Northern Light

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Some docs from the above:

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Lots more when you follow @AlvinofDiaspar 's link. No detailed renders of THIS playground at this point, lots of images of precedents, but I thought that might confuse things, so those are omitted here.
 

TossYourJacket

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To be honest, the opposite trend is happening in Toronto. The newer playgrounds are generally the most fun. St. James and Grange are two recently opened ones that we frequent, and they're way better than the older ones.
This doesn't fit the unfortunately prevalent narrative around here that the city is getting worse in every respect every year. Blasphemy!
 

hawc

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To be honest, the opposite trend is happening in Toronto. The newer playgrounds are generally the most fun. St. James and Grange are two recently opened ones that we frequent, and they're way better than the older ones.

Meh. We've done both of those. Are they more fun? Not really. Just new. The big playground at High Park (Castle Playground) is probably the most incredible and it's older (and has been burned down and rebuilt once.) the one at the top of High Park is also pretty great. There aren't really any other crazy stand out playgrounds in Toronto. If you can think of some please prove me wrong.
 

UtakataNoAnnex

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I dunno...once that playground is built, I suspect it would look pretty stand out if the renders are to believed and realized.
 

Northern Light

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Meh. We've done both of those. Are they more fun? Not really. Just new. The big playground at High Park (Castle Playground) is probably the most incredible and it's older (and has been burned down and rebuilt once.) the one at the top of High Park is also pretty great. There aren't really any other crazy stand out playgrounds in Toronto. If you can think of some please prove me wrong.

I don't have kids, and my niece is no longer a young one (first year uni) but I took her to a few over the years, and obviously stroll through lots of parks on a regular basis, sometimes reviewing them for UT. So I have a chance to see lots of them and also whether they are particularly popular.

I can say. Grange Park rates well:

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from BlogTO

Vermont Square Park's Dennis Lee Playground gets a lot of love:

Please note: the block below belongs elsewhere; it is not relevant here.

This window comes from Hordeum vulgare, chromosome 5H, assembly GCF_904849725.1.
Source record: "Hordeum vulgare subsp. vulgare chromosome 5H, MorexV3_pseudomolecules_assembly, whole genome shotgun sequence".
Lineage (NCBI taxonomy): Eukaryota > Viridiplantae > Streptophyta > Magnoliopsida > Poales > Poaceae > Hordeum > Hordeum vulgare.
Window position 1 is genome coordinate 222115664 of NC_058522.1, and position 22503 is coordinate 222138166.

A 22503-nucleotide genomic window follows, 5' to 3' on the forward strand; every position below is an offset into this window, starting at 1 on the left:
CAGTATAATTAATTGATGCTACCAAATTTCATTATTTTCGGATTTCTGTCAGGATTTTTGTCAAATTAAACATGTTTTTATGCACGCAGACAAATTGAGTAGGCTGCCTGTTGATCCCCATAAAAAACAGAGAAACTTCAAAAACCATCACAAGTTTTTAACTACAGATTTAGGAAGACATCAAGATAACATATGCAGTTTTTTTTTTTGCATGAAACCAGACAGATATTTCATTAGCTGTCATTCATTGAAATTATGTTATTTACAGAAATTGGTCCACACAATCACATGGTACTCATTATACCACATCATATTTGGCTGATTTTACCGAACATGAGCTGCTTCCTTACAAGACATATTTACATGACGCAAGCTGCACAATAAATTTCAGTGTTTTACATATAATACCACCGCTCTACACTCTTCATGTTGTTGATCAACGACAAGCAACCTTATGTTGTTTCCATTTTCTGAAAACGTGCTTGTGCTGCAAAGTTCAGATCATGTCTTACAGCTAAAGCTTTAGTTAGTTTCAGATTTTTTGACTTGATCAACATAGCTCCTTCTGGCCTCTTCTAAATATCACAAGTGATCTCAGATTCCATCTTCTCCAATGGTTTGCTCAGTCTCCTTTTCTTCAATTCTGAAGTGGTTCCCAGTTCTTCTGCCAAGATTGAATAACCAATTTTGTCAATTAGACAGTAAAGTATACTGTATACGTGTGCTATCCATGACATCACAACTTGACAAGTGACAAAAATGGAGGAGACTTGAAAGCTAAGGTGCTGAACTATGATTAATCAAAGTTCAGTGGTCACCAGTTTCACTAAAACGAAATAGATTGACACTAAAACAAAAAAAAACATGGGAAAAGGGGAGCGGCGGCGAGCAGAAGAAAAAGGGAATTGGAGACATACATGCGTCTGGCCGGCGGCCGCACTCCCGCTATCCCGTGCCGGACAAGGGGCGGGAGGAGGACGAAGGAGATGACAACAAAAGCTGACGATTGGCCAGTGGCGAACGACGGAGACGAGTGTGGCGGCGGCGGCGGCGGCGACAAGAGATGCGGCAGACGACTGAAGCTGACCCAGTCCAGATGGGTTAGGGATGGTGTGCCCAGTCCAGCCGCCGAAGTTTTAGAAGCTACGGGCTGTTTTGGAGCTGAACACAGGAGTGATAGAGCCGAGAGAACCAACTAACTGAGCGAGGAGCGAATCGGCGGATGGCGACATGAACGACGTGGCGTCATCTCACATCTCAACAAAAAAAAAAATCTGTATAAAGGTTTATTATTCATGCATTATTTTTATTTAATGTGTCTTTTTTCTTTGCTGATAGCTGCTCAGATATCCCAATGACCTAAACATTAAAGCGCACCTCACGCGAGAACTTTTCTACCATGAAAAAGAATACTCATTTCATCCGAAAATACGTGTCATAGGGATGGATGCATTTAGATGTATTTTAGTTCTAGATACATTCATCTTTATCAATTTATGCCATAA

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from Savvy Mom

Ramsden Park gets its share of plaudits:

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from : Danforth Dad

Neshama at Oriole Park is on most 'best' lists for playgrounds:

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from Chatterblock

Corktown Common is oft mentioned

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from Canada Gold


As to age, I can't speak to the dates for all of them. Certainly Grange and Ramsden are both in the last decade, and Corktown isn't that much older.
 

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evandyk

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I mean, they're playgrounds, so I'm not sure what "crazy stand out" would look like. The big slide at St. James is pretty "stand out" to a three year old. He also likes the pirate ship at Cherry Beach, the climbing structures at places like Morse St and the Beaches, the splash pad (and big slide) at Corktown, etc. When it comes down to it, a playground is a somewhat utilitarian type of facility that can only have so much variety.

Between the merri-go-round and the big slide (plus church bells), St. James is definitively "more fun" for a three year old than most other parks in the city. Yes, it's true that we can go to a lawn with a soccer ball and it will be almost as much fun, but there are some really good new playgrounds.
 

jsmith77

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Saw a tweet about city council discussing the Port Lands density today in regards to housing plans. I’d like to boldly propose that the only people who get to discuss the topic be folks who live through the Christmas market every year. I mean, if you wanna talk about the experiencing the impact of adding thousands to the area… hell, you’d just have to experience Cherry during the summer after Rebel and Cabana let out.

Just how many residents do you put on a tiny island with limited means of exit?
 

drum118

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Traffic Update

Northbound Cherry Street between Lake Shore Boulevard and Mill Street: Temporarily Open During Select Times, December 16-31